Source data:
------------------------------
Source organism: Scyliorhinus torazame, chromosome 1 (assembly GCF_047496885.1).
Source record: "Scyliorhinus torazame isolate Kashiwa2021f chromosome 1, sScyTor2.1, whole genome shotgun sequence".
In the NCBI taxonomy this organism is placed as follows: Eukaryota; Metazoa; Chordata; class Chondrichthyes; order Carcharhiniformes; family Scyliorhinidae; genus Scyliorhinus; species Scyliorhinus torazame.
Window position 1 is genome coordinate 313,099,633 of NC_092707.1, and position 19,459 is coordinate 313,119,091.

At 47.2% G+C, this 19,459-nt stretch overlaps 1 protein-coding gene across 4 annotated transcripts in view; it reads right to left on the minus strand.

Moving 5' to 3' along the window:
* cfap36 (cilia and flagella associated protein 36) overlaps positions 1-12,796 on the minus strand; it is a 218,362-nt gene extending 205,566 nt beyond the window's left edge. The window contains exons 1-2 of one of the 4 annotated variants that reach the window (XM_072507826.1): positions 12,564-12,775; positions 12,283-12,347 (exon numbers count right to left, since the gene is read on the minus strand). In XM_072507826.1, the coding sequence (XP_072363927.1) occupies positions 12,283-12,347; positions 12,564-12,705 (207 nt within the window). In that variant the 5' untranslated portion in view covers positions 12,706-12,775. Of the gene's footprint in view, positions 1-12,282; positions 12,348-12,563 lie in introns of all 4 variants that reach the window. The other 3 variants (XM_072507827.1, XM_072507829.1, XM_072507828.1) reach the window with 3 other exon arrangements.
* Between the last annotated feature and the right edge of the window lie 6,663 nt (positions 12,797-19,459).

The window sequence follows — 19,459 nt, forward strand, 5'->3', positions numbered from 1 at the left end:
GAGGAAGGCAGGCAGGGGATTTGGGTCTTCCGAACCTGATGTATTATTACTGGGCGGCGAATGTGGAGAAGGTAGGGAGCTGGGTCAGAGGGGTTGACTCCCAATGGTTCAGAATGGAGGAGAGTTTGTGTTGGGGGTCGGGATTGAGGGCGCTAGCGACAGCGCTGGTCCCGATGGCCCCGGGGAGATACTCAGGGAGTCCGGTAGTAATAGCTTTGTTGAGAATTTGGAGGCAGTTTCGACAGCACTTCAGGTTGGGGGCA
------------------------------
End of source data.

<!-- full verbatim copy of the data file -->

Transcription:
Source organism: Scyliorhinus torazame, chromosome 1 (assembly GCF_047496885.1).
Source record: "Scyliorhinus torazame isolate Kashiwa2021f chromosome 1, sScyTor2.1, whole genome shotgun sequence".
In the NCBI taxonomy this organism is placed as follows: Eukaryota; Metazoa; Chordata; class Chondrichthyes; order Carcharhiniformes; family Scyliorhinidae; genus Scyliorhinus; species Scyliorhinus torazame.
Window position 1 is genome coordinate 313,099,633 of NC_092707.1, and position 19,459 is coordinate 313,119,091.

At 47.2% G+C, this 19,459-nt stretch overlaps 1 protein-coding gene across 4 annotated transcripts in view; it reads right to left on the minus strand.

Moving 5' to 3' along the window:
* cfap36 (cilia and flagella associated protein 36) overlaps positions 1-12,796 on the minus strand; it is a 218,362-nt gene extending 205,566 nt beyond the window's left edge. The window contains exons 1-2 of one of the 4 annotated variants that reach the window (XM_072507826.1): positions 12,564-12,775; positions 12,283-12,347 (exon numbers count right to left, since the gene is read on the minus strand). In XM_072507826.1, the coding sequence (XP_072363927.1) occupies positions 12,283-12,347; positions 12,564-12,705 (207 nt within the window). In that variant the 5' untranslated portion in view covers positions 12,706-12,775. Of the gene's footprint in view, positions 1-12,282; positions 12,348-12,563 lie in introns of all 4 variants that reach the window. The other 3 variants (XM_072507827.1, XM_072507829.1, XM_072507828.1) reach the window with 3 other exon arrangements.
* Between the last annotated feature and the right edge of the window lie 6,663 nt (positions 12,797-19,459).

The window sequence follows — 19,459 nt, forward strand, 5'->3', positions numbered from 1 at the left end:
GAGGAAGGCAGGCAGGGGATTTGGGTCTTCCGAACCTGATGTATTATTACTGGGCGGCGAATGTGGAGAAGGTAGGGAGCTGGGTCAGAGGGGTTGACTCCCAATGGTTCAGAATGGAGGAGAGTTTGTGTTGGGGGTCGGGATTGAGGGCGCTAGCGACAGCGCTGGTCCCGATGGCCCCGGGGAGATACTCAGGGAGTCCGGTAGTAATAGCTTTGTTGAGAATTTGGAGGCAGTTTCGACAGCACTTCAGGTTGGGGGCA